Kevin L. Hoover
Mad River Union
ARCATA – Having risen up before to redefine itself as Arcata’s Arts and Commerce neighborhood, the Creamery District is organizing again –this time, to repel a wave of burglaries ravaging small businesses there.
In recent weeks, several businesses have been hot hard by nocturnal robbers against a background roar of other forms of thieving.
The day after Christmas, the Clothing Dock vintage clothing store at 11th and K streets also suffered a debilitating burglary at the hands of what owner Susan Paul called “two heartless individuals.”
Paul detailed the losses: “Among the items that were stolen is an extensive collection of sterling silver jewelry – over 300 rings, a full-locking case of earrings plus all of the back stock, bracelets, pendants, nose pins, vintage costume jewelry and more along with clothing items (30-plus skirts and some jackets),” she said. "Pretty much wiped us out. In six minutes.”
Paul said the robbery was demoralizing. “Coming on the tail-end of an already trying year for small business this has been beyond devastating for us,” she said. “It’s many many thousands; 20 years building this inventory... It feels like I’m back to square one in some ways.”
Last week, members of the Creamery District, Arcata Police and others participated in a Zoom meeting to discuss options for a response to the crime wave.
In addition to the two above break-ins, the Bang Bang Vintage/Consignment shop was robbed by night, and a number of other petty thefts have occurred. Area businesspeople report sketchy individuals hanging out around the building.
APD Sgt. Brian Hoffman said that since no one is jailed over property crimes any more, “there’s currently no repercussions for people to stop this behavior. Due to the COVID-19 pandemic, the Humboldt County Jail only books those charged with violent felonies, domestic abuse and public drunkenness.”
Hoffman said that the perpetrators tend to be meth and heroin users. “It’s probably a small amount of people, but they’re prolific,” he said. Even when caught, the suspects are just “cited out” and go back to the business of plunder as usual.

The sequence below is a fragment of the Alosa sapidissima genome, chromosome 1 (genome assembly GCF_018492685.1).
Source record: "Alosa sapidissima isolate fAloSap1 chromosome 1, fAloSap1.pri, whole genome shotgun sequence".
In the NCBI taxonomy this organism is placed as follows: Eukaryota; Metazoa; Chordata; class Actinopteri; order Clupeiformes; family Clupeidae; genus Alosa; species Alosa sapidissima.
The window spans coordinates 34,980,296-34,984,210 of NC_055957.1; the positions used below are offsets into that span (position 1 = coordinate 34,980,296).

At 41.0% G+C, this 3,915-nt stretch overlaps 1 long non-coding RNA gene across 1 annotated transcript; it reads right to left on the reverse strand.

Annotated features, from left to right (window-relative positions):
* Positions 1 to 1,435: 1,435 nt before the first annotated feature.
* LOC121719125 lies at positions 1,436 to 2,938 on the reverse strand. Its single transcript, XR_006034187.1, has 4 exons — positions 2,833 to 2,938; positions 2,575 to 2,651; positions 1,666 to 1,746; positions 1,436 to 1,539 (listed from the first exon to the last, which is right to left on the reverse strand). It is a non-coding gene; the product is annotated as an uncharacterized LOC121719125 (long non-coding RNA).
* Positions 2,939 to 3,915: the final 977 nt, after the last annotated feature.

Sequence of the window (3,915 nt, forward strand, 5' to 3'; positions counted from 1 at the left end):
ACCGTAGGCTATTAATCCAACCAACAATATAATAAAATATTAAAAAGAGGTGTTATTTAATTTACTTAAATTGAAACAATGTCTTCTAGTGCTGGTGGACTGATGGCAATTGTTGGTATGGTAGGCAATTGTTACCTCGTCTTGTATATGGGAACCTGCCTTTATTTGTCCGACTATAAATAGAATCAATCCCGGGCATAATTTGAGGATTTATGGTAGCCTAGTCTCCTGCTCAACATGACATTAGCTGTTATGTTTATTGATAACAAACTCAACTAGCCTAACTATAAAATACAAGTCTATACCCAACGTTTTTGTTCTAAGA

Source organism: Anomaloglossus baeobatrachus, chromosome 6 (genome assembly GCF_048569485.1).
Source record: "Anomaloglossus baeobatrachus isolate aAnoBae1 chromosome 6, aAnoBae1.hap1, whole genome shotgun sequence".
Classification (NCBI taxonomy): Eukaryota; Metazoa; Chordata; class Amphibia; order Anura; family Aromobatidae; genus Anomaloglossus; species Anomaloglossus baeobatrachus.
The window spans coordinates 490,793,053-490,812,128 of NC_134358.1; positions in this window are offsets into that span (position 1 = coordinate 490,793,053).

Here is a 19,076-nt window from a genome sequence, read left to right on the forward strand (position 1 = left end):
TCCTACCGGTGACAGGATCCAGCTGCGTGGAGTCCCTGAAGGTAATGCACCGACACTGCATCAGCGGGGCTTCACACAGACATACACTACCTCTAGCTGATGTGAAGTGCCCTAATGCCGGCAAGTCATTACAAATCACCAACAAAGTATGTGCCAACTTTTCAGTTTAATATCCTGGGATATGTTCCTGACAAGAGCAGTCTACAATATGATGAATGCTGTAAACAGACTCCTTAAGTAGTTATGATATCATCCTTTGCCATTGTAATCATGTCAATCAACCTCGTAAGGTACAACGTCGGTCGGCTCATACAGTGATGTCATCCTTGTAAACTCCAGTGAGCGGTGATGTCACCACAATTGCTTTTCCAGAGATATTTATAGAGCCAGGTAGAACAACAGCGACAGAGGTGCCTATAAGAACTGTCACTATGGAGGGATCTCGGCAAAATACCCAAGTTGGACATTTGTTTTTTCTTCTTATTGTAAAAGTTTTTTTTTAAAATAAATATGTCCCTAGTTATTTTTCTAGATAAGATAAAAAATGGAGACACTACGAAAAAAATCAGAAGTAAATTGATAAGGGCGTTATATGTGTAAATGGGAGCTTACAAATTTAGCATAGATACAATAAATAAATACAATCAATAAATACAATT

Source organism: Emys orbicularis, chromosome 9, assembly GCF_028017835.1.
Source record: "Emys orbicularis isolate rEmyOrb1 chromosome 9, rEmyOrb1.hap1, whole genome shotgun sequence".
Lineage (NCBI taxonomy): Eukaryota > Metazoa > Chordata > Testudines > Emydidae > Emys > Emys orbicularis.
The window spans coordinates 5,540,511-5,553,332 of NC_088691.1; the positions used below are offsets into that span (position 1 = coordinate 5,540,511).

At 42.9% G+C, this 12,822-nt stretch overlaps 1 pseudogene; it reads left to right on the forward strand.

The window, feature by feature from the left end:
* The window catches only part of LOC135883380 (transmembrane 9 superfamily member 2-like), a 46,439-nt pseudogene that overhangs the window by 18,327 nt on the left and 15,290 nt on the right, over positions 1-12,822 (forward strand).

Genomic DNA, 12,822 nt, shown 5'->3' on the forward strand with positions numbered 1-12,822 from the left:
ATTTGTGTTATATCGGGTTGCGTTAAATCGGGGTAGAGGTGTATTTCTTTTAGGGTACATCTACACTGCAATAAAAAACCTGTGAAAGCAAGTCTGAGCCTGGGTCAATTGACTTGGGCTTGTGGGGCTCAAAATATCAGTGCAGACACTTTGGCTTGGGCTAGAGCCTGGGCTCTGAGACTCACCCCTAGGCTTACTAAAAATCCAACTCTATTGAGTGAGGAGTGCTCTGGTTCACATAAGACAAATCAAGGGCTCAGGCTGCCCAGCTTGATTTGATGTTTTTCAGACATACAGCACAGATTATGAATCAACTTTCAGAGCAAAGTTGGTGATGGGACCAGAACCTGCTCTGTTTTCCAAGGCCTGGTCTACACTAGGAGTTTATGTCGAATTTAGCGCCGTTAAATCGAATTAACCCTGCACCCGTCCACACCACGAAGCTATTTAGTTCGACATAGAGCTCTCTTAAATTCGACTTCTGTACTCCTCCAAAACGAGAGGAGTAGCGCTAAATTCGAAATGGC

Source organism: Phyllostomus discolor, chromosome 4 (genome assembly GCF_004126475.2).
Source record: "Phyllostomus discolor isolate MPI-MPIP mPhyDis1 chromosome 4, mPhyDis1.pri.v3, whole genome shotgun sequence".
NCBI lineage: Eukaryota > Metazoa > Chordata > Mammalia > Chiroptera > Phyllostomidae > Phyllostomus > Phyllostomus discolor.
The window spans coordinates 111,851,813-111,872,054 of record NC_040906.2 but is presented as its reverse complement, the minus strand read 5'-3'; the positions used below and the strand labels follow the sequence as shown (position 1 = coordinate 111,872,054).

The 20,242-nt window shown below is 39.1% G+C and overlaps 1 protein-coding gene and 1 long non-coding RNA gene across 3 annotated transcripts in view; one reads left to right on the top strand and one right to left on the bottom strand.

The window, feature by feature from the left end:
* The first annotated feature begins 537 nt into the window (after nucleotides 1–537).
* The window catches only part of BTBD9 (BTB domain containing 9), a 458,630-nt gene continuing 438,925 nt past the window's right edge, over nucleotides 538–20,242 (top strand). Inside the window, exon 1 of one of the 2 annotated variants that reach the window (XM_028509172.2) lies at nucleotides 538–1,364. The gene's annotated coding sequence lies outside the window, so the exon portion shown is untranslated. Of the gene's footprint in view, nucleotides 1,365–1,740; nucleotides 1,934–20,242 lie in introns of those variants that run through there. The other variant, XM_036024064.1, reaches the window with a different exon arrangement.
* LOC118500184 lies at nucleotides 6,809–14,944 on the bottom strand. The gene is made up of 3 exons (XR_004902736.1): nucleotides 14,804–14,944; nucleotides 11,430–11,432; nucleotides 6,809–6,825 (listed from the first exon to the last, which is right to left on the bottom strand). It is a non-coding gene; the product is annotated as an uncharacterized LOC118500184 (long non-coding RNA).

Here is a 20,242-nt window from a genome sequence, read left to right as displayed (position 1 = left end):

Darlene Spoor, executive director of Arcata House Partnership, said that following incidents of mischief at the Ninth Street Annex by the Transit Center, her organization allows a couple of homeless individuals to camp in the area at night. Their role is to act as passive night watchpersons, and alert authorities should anything untoward crop up.
Spoor suggested something similar might work at the Old Creamery and area businesses. “Maybe that’s something that we could do to work with you guys,” she said. “Figure out a place where people could pitch a tent at night and make sure they’re gone at 8 in the morning... and there’s a presence there.”
Hoffman said “a lot of small businesses” make similar arrangements with homeless individuals, “and they basically hold security duty at night. If you can find the right person to do it, it does work.”
Craig Kurumanda suggested motion-sensing lights in strategic places, encouraging people to walk their dogs, exercise and hold meetings in the area, plus timed internal lights “to make the district look more inhabited” and disrupt wrongdoers.
Jackie Dandeneau, Arcata Playhouse executive/artistic director, suggested pooling funds to assist burglary-stricken business with paying their insurance deductibles. She also liked the idea of allowing houseless persons to car camp in the area and keep watch.
Spoor offered support for the homeless night watch notion. “If people think that it makes sense to have one of your friendly neighborhood transients to kind of be there, I can provide tents, I can provide blankets, I can provide food to whoever is that person or people or group of people you may select to try to be the ‘eyes of the evening’,” she said. “If it works, this might be just a wonderful opportunity to start changing the way people who are homeless are seen.”
Hoffman said homeless people who do this kind of duty “are very protective of the property” and appreciate the hassle-free lodging. “If you can find the right person, it does work,” he said.
Spoor said AHP could assist with placement of qualified homeless persons.
Paul said she was willing to consider the idea for her business.
The group also discussed use of Facebook and Nextdoor for online sharing of information on incidents and suspects.
Hoffman said, “sometimes you’ve gotta think outside the box, and it’s all in the person who you get.”
The group plans to continue to meet and develop that and other ideas.